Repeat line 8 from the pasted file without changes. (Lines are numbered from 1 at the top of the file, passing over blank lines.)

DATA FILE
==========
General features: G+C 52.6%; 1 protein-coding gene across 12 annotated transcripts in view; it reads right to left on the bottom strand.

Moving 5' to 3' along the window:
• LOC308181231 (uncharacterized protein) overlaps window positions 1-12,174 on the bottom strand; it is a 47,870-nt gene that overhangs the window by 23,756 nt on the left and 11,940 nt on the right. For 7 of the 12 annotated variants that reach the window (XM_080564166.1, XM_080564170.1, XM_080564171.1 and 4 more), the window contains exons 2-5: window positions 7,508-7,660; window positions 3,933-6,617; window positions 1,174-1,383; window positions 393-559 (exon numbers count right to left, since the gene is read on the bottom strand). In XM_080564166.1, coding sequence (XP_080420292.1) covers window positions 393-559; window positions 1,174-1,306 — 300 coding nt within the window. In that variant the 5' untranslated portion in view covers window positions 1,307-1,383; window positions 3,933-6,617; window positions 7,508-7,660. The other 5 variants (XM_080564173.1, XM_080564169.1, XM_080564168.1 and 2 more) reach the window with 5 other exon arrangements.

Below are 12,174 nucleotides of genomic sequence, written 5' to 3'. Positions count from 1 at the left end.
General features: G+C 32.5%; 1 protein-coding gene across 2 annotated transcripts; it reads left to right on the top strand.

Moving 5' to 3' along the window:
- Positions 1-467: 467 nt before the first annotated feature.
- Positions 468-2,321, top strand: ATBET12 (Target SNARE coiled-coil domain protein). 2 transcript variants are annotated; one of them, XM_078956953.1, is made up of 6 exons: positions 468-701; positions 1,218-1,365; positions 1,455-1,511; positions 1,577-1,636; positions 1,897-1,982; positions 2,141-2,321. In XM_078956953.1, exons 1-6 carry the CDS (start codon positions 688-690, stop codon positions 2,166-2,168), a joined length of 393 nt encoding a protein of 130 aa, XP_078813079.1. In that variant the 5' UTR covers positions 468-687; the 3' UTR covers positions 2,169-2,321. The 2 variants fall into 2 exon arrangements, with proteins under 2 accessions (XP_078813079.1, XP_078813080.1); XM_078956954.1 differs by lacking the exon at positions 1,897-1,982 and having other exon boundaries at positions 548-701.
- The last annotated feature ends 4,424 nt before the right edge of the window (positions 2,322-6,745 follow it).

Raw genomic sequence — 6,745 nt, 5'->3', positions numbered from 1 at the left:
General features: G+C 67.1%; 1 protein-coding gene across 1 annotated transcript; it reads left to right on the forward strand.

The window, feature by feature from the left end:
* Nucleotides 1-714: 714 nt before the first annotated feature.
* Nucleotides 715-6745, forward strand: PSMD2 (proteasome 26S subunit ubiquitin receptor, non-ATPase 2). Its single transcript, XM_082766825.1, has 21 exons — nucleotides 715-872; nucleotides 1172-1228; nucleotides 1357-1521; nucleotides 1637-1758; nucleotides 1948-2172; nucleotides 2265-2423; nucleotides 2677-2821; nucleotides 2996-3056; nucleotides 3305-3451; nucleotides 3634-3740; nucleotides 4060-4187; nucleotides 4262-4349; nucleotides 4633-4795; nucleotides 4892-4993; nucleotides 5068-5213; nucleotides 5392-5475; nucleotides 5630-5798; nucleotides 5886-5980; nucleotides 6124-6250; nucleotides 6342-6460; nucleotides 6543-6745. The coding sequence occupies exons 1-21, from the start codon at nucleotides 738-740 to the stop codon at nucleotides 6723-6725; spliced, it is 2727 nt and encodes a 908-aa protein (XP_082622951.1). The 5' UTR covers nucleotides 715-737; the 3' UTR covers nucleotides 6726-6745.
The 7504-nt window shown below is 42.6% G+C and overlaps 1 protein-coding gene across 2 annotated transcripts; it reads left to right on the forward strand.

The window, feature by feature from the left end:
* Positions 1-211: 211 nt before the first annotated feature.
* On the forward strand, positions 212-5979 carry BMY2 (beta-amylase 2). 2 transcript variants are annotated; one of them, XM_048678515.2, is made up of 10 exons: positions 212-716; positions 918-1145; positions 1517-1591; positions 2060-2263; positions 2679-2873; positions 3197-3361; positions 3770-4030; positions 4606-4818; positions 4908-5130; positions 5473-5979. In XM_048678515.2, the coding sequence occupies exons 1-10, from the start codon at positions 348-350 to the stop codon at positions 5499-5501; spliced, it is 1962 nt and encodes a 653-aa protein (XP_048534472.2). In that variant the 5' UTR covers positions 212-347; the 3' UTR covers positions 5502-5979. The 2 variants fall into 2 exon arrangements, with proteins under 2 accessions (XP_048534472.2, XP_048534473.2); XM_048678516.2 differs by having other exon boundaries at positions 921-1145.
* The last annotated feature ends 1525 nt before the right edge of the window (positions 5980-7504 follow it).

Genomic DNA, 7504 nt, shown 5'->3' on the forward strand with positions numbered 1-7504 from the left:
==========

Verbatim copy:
- Positions 468-2,321, top strand: ATBET12 (Target SNARE coiled-coil domain protein). 2 transcript variants are annotated; one of them, XM_078956953.1, is made up of 6 exons: positions 468-701; positions 1,218-1,365; positions 1,455-1,511; positions 1,577-1,636; positions 1,897-1,982; positions 2,141-2,321. In XM_078956953.1, exons 1-6 carry the CDS (start codon positions 688-690, stop codon positions 2,166-2,168), a joined length of 393 nt encoding a protein of 130 aa, XP_078813079.1. In that variant the 5' UTR covers positions 468-687; the 3' UTR covers positions 2,169-2,321. The 2 variants fall into 2 exon arrangements, with proteins under 2 accessions (XP_078813079.1, XP_078813080.1); XM_078956954.1 differs by lacking the exon at positions 1,897-1,982 and having other exon boundaries at positions 548-701.